Toxin

(redirected from bacterial toxins)
Also found in: Dictionary, Thesaurus, Medical, Encyclopedia, Wikipedia.
Related to bacterial toxins: Exotoxins

Toxin

Any poisonous substance a living thing produces as part of its metabolic or other natural process. That is, toxins themselves are not living things, but are produced by living things. Toxins are defined by the Biological Weapons Convention.
Mentioned in ?
References in periodicals archive ?
OMVs liberated from the secretion-active Salmonella 3,10:r:-, have been proposed to be released by pinching off inflated periplasmic organelles filled with bacterial toxins (8) and exoproteins secreted by the general secretory pathway (GSP) (27).
He is currently developing a high-throughput worm genome-wide microarray to screen compounds and develop signature profiles of response to a variety of toxicants, including bacterial toxins, chemicals, metals, and alkylating agents.
Gordon et al [25,26] have speculated that the protective effect of breast milk could in part be attributable to the binding effects of IgA on bacterial toxins, such as staphylococcal enterotoxin C and Clostridium perfringens enterotoxin A, implicated in some cases of SIDS.
Scientists now have a method to compare and measure how bacterial toxins affect mammary cells.
Exposure to allergens ranging from bacterial toxins to salivary and fecal antigens from cockroaches has been implicated, and using wood, coal, or gas to heat or cook indoors is also known to trigger attacks.
Lingwood, who's found that verotoxins can destroy cancer cells, adds that he wouldn't be surprised if future research uncovers other means by which these bacterial toxins kill cells.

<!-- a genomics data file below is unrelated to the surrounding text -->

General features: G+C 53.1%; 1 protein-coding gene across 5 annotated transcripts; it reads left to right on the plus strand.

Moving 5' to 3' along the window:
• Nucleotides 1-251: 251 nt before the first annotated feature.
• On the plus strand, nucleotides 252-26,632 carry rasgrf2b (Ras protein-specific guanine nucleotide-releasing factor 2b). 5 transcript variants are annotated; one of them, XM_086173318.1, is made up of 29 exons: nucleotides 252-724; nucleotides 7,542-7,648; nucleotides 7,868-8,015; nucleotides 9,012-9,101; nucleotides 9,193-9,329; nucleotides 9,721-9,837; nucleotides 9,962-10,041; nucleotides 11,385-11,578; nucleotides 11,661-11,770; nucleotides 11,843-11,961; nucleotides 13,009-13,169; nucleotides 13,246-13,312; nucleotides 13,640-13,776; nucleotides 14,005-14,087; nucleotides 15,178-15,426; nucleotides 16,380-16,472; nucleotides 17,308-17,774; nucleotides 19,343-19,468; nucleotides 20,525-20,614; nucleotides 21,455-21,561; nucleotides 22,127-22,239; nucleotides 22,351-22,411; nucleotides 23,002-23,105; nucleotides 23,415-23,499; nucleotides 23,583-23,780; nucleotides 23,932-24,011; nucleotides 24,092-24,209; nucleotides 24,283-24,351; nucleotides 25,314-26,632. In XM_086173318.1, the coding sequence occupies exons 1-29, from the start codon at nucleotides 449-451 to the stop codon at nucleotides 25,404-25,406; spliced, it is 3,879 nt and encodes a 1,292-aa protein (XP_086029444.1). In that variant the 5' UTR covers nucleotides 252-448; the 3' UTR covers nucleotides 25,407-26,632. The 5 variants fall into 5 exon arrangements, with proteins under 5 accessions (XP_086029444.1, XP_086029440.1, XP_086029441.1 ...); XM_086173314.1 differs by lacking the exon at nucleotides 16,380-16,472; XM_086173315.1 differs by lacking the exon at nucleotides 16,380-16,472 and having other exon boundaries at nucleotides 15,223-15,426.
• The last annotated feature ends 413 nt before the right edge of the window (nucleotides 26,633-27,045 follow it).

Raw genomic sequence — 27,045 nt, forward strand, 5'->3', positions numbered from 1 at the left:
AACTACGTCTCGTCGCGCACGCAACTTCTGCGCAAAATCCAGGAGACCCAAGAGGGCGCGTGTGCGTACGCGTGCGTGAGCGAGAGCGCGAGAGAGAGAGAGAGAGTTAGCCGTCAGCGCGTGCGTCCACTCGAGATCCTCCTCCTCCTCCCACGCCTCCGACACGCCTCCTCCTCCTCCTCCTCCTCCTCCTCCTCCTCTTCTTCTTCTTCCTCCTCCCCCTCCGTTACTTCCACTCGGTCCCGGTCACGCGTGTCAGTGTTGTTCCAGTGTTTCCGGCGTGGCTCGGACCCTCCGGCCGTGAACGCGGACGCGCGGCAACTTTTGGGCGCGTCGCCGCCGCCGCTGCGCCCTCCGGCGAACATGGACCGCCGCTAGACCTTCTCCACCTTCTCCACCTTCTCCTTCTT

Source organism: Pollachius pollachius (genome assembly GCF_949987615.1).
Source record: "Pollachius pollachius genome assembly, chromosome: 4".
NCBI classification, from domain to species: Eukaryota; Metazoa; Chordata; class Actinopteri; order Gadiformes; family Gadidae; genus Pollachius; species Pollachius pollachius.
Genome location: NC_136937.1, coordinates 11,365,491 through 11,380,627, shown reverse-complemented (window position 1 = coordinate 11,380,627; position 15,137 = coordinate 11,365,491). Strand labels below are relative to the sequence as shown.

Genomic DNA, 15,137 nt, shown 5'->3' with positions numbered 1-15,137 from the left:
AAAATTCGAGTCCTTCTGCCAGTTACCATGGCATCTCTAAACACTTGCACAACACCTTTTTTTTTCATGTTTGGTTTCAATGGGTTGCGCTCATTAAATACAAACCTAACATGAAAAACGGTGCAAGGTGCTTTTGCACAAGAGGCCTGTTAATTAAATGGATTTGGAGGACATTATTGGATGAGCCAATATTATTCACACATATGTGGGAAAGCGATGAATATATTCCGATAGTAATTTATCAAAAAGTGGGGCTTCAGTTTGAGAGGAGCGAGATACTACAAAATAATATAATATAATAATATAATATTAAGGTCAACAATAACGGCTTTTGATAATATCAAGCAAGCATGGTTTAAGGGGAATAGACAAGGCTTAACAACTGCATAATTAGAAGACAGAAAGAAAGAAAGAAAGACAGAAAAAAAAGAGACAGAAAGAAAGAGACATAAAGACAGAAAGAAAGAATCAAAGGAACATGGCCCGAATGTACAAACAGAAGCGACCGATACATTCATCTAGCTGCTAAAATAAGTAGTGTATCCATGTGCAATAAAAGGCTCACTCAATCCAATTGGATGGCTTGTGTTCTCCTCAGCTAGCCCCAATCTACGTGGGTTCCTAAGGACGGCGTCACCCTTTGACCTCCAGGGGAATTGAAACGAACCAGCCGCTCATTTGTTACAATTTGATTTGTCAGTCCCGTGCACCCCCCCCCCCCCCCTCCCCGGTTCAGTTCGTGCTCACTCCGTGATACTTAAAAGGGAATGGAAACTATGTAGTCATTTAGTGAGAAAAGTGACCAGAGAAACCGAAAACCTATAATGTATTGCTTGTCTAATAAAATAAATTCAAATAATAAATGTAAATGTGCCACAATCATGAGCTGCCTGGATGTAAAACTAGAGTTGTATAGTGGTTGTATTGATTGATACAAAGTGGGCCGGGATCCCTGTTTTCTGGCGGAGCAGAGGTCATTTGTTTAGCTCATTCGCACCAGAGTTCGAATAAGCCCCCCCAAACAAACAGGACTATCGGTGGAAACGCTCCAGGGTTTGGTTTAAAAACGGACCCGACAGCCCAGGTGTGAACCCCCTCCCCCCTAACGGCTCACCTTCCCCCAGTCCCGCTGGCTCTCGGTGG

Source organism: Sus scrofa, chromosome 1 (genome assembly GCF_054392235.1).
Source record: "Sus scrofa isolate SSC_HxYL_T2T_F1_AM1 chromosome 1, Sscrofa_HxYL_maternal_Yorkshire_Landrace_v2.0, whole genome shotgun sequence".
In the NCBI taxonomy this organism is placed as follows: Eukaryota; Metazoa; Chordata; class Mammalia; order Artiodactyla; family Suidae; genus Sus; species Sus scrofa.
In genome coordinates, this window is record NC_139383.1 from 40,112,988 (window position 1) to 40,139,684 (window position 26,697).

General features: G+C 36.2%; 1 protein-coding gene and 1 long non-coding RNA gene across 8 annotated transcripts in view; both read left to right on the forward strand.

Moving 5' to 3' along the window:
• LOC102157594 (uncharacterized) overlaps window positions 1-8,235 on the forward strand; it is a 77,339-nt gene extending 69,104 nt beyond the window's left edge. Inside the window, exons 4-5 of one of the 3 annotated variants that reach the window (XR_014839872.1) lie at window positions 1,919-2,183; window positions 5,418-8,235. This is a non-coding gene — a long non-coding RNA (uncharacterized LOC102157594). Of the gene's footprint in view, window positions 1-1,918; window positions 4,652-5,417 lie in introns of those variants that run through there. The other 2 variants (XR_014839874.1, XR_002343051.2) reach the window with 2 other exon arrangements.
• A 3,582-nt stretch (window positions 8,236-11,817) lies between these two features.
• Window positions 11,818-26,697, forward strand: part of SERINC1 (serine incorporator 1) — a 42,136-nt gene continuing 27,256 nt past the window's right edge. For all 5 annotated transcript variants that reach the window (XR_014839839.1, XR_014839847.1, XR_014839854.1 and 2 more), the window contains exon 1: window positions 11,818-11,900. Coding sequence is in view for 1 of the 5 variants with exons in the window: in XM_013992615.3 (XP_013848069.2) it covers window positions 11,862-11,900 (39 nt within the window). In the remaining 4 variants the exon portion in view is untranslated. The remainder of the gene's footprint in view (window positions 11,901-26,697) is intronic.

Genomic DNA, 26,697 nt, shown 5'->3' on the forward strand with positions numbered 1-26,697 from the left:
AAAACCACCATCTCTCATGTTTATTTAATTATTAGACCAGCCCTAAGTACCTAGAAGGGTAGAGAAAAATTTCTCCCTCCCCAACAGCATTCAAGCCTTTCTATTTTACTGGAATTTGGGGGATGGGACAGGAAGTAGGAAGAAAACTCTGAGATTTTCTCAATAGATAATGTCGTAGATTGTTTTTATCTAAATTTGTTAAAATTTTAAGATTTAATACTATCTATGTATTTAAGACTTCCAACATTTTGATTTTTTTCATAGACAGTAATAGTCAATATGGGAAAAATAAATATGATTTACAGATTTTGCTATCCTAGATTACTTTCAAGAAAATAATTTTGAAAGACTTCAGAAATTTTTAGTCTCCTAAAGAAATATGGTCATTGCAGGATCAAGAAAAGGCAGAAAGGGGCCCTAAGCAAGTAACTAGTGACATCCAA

Kawasaki disease has been blamed on a number of viruses and bacterial toxins in the past.
It has been found that ascorbic acid (vitamin C) has the power to neutralize, inactivate and render harmless a wide variety of these bacterial toxins.
Opal's extensive experience investigating bacterial toxins and key mechanisms involved in the establishment of severe bacterial infections will be instrumental to the future success of Aridis Pharmaceuticals.
The researchers used immortalized fat cells to show that bacterial toxins stimulate fat cells to release molecules called cytokines, which promote inflammation.
The choline group acts as docking stations for a number of special proteins that are involved in important processes such as cell-wall division, the release of bacterial toxins, and adhesion to infected tissues.
ulcerans' toxin might be a fatty molecule, a lipid, rather than a protein like other bacterial toxins.